Hasselblad loyalist talk about the color being true, true is the perfect word to describe it. The color has its own look and skin tones are spot on accurate making it great for portrait and landscape work.



I haven’t used it in cold weather but I live in Vietnam so it’s been through extreme heat and humidity. The camera got a little hot and I thought something was wrong with it but then I realized it’s made aluminum so it wasn’t overheating it was just normal.



At this point I’ve got the 30mm, 45mm, and the 90mm. I haven’t use them extensively but they are all lightweight, feel nice in your hands, and perform well.  The 30mm is bit pricey but I need a wide-angle lens and overall I wish they had a 1.4 option for those extremely shallow depth of field shots.



It’s expensive sure, but compared to the Phase One and Hasselblad digital backs that come in around 30K and more it’s great value. A few other companies like Fuji and Pentax have made cameras with comparable specs but they bulkier and nowhere as sexy as the X1D. Value is always a tough question to answer because there are a lot of variables like how much paid work you are getting or how much you earn, but for me it was great value.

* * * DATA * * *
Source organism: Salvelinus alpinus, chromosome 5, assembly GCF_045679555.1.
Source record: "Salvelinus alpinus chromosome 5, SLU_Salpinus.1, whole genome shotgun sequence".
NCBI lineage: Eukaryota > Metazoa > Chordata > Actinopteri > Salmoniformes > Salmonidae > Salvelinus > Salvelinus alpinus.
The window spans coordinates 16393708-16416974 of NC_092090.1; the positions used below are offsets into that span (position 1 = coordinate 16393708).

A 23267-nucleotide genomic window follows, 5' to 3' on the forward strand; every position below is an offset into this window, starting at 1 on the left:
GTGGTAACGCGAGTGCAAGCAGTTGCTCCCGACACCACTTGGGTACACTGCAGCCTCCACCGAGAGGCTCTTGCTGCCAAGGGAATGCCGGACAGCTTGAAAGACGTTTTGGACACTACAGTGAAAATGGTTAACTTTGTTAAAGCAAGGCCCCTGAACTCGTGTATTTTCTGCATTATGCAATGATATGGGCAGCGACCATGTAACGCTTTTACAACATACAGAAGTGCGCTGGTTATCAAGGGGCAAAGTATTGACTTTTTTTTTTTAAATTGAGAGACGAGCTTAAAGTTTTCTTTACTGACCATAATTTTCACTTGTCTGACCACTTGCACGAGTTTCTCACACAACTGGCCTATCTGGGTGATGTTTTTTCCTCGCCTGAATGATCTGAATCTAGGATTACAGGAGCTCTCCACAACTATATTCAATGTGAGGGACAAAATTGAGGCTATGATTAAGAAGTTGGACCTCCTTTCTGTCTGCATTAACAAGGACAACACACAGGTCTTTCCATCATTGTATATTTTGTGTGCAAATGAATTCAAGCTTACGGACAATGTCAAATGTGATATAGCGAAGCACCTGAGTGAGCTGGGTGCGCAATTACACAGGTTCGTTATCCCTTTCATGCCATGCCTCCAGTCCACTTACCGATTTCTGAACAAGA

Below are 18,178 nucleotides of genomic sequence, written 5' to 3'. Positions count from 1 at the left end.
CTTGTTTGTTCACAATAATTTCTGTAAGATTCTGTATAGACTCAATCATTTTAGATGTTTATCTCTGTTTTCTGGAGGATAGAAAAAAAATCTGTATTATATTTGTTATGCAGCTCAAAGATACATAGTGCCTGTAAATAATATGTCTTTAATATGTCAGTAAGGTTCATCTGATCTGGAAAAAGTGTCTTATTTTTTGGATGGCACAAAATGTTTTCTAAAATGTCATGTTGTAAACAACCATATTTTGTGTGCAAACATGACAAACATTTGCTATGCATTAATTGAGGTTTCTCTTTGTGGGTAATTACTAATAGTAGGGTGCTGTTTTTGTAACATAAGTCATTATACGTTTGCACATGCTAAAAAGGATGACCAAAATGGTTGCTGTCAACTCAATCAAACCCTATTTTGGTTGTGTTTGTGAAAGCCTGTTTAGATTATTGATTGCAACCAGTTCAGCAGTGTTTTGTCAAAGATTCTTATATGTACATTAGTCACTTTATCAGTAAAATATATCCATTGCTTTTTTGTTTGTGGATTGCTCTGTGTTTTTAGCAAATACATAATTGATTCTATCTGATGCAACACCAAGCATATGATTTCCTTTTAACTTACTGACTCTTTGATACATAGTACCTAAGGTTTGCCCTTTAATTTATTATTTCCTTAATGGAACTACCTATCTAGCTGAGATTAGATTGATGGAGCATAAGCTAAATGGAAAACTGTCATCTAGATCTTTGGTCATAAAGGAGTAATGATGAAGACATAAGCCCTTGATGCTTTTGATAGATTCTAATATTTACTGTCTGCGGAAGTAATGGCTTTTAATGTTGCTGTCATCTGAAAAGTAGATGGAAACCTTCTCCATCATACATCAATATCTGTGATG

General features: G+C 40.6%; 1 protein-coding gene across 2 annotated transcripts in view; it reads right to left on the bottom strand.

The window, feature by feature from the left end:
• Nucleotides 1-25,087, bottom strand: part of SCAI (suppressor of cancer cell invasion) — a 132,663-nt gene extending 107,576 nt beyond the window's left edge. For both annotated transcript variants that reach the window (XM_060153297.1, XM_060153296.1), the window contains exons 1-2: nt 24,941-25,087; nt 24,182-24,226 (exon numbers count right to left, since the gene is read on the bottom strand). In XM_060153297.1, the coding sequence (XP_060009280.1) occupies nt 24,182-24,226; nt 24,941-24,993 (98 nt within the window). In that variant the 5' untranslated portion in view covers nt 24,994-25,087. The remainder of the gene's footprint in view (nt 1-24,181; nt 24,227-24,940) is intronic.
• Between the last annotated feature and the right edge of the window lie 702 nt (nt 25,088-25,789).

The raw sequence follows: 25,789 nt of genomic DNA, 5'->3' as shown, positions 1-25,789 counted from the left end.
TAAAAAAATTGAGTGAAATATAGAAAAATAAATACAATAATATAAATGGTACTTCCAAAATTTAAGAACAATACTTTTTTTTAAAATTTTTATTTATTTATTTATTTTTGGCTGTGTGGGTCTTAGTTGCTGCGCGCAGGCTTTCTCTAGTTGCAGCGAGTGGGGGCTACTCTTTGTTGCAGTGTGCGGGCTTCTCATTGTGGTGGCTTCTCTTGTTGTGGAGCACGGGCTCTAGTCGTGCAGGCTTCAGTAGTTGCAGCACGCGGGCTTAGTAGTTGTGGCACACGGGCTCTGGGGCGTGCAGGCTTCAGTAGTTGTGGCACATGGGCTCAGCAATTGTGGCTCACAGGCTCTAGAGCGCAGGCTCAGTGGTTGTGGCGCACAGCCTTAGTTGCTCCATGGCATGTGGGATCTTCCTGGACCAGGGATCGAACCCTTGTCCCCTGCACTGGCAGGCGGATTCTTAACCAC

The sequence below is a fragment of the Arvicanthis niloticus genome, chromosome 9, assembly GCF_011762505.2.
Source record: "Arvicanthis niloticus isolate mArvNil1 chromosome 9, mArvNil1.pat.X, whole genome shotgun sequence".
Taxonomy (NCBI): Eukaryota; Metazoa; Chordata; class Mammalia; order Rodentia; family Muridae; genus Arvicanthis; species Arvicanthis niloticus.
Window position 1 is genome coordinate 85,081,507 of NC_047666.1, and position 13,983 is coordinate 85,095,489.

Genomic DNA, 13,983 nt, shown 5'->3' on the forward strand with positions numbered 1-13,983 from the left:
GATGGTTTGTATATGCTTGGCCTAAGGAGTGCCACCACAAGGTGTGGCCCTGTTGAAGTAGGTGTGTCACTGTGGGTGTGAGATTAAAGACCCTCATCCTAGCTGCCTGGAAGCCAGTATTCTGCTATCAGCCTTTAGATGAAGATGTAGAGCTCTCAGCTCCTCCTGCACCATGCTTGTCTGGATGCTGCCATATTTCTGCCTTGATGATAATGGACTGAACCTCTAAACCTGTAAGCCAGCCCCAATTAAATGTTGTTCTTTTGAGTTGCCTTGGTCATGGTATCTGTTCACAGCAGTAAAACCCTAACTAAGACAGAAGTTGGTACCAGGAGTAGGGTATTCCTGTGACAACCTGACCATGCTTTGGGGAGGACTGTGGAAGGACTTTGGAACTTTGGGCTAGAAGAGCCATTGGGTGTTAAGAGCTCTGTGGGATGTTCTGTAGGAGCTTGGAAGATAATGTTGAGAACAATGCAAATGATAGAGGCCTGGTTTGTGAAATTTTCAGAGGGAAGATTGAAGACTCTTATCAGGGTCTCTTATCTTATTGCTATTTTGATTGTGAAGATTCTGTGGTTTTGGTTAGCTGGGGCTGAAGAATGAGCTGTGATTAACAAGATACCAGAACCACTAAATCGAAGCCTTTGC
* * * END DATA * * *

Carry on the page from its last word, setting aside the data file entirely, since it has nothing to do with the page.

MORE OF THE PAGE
I’ve been editing my images on Lightroom, but I’m told Hasselblad’s Phocus software is the way to get to truly get everything you can out of the files for the X1D so my next mission is to invest some time in learning it.


Electronic Viewfinder

I'm not a big fan of EVF in general and this one is no different. I wish the EVF was higher resolution, this is probably my biggest complaint about this camera but again I haven't met an EVF that I like.


The navigation system is extremely user friendly and minimalistic, just the way I like it.


Shot with Hasselblad X1D with Hasselblad XCD 40mm lens.  Bali, Indonesia  Client | Intercontinental Hotels   2017 Copyright Justin Mott